News | Population Health | January 10, 2019

Mobile App Data Collection Shows Promise for Population Health Surveys

Researchers evaluate Medable Inc.’s mobile health survey solution as potential way to eliminate barriers to large-scale data collection

Mobile App Data Collection Shows Promise for Population Health Surveys

January 10, 2019 — Mobile app data collection can bring access to more potential clinical study participants, reduce clinical study timeframes and create more comprehensive sample sizes, according to research published in Survey Practice.1

“It is critical that health and other national surveys represent the voice and experience of all Americans,” said senior author Ingrid Oakley-Girvan, senior vice president of research and strategy at Medable Inc., research director at the Public Health Institute, and associate member of the Canary Center at Stanford for Cancer Early Detection and the Stanford Cancer Institute. “Smartphone survey data can help policy makers allocate resources in realtime to respond to disease outbreaks such as opioid addiction. Our work sheds light on the value of smartphones to address declining participation rates, rising survey costs and poor coverage across demographics.”

Oakley-Girvan and co-authors Yasamin Miller, Cyrus DiCiccio, Juan Lavista, Cheryl Gore-Felton, Amanda Richardson, Carlos Acle, Jeff Hancock, Lorene Nelson and Oxana Palesh were interested in the impact that smartphones can have on health data survey collection.

They studied the response to a mobile app survey, built on the Medable Inc. platform, by deploying it in a college student population to determine if students would download the app, and to determine if the app would retain individuals in a study, two significant barriers being faced by researchers conducting population health surveys.  

“Our findings show that mobile app data collection can fundamentally change survey research,” said Miller, first author and founder and managing director of YMG. “Using mobile apps could create a shift in health surveys, which could eventually lead to faster and more accurate health policies and cures.”

Declining response rates to traditional telephone surveys are hindering researchers in their abilities to recruit and study the most pressing medical issues. The study used Medable Inc.’s platform to provide efficient real-world data collection, monitoring and analysis.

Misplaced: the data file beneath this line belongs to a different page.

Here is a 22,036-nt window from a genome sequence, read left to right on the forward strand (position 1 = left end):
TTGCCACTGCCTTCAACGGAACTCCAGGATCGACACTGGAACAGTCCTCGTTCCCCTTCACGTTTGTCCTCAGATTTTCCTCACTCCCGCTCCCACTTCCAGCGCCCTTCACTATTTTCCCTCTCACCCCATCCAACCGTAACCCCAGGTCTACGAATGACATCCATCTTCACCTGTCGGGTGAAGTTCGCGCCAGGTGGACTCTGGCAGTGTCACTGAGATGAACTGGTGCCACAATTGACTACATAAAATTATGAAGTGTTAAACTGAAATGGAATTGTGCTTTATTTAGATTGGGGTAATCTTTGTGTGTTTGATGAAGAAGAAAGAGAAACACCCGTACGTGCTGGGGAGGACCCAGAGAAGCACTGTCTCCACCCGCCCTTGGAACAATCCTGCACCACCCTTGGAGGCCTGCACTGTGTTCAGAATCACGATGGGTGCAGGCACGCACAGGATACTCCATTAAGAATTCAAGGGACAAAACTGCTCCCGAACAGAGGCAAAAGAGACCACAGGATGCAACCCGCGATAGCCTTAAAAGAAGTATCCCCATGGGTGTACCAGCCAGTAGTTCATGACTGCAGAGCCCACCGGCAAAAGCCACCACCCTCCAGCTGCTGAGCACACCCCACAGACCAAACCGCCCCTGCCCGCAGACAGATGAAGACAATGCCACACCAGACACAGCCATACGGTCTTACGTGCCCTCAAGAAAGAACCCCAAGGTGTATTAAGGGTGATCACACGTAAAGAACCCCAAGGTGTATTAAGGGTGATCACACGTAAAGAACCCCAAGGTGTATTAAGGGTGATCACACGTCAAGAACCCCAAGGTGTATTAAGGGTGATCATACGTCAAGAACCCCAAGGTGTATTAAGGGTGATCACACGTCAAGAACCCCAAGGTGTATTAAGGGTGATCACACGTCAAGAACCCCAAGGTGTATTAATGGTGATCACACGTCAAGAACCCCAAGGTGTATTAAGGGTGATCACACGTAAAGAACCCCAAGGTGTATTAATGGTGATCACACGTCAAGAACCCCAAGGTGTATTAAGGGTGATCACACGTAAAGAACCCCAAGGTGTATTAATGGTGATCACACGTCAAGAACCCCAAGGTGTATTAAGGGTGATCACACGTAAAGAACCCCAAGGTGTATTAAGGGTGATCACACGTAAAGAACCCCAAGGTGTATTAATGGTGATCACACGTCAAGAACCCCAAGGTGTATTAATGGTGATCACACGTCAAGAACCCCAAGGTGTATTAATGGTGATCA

The researchers partnered with faculty from Stanford University, the Cancer Prevention Institute of California (CPIC), OneTree, YMG and Castleton University, to leverage Medable’s platform to collect behavioral health and substance use data. The researchers built and deployed two apps in under six weeks.

Medable’s end-to-end (E2E) platform enables researchers without developer expertise to create and deploy HIPAA-compliant iOS and Android apps for clinical trials or research studies. “Creating mobile applications on a short timeline would not have been possible without the use of Medable’s Axon,” said Miller. “Medable’s platform enabled team members without coding expertise to contribute and play key roles in developing the study.”

For more information: www.medable.com

Reference

1. Miller Y., DiCiccio C., Lavista J., et al. Smart(phone) Approaches to Mobile App Data Collection. Survey Practice, Dec. 3, 2018. DOI: 10.29115/SP-2018-0030

Related Content

Proton Therapy Lowers Risk of Side Effects Compared to Conventional Radiation
News | Proton Therapy | May 23, 2019
Cancer patients getting proton therapy instead of traditional photon radiation are at a significantly lower risk of...
VolparaDensity With Tyrer-Cuzick Model Improves Breast Cancer Risk Stratification
News | Breast Density | May 22, 2019
Research has demonstrated use of Volpara Solutions' VolparaDensity software in combination with the Tyrer-Cuzick Breast...
Philips Lumify Earns U.S. Army Airworthiness Certification
News | Ultrasound Imaging | May 22, 2019
Philips announced that Philips Lumify, a point-of-care ultrasound device, has earned the U.S. Army Airworthiness...
Partial Breast Irradiation Effective, Convenient Treatment Option for Low-Risk Breast Cancer
News | Radiation Therapy | May 20, 2019
Partial breast irradiation produces similar long-term survival rates and risk for recurrence compared with whole breast...
AI Detects Unsuspected Lung Cancer in Radiology Reports, Augments Clinical Follow-up
News | Artificial Intelligence | May 20, 2019
Digital Reasoning announced results from its automated radiology report analytics research. In a series of experiments...
New Study Evaluates Head CT Examinations and Patient Complexity
News | Neuro Imaging | May 17, 2019
Computed tomography (CT) of the head uses special X-ray equipment to help assess head injuries, dizziness and other...
New Phase 2B Trial Exploring Target-Specific Myocardial Ischemia Imaging Agent
News | Radiopharmaceuticals and Tracers | May 17, 2019
Biopharmaceutical company CellPoint plans to begin patient recruitment for its Phase 2b cardiovascular imaging study in...
Managing Architectural Distortion on Mammography Based on MR Enhancement
News | Mammography | May 15, 2019
High negative predictive values (NPV) in mammography architectural distortion (AD) without ultrasonographic (US)...
Clarius Releases Clarius Live Ultrasound Telemedicine Solution
Technology | Ultrasound Imaging | May 15, 2019
Clarius Mobile Health released a telemedicine solution called Clarius Live. The simple-to-use feature allows any...
Icon Launches New Clinical Trial Patient Engagement Platform
Technology | Patient Engagement | May 14, 2019
Icon plc announced the release of its web-based clinical trial patient engagement platform, to provide patients with...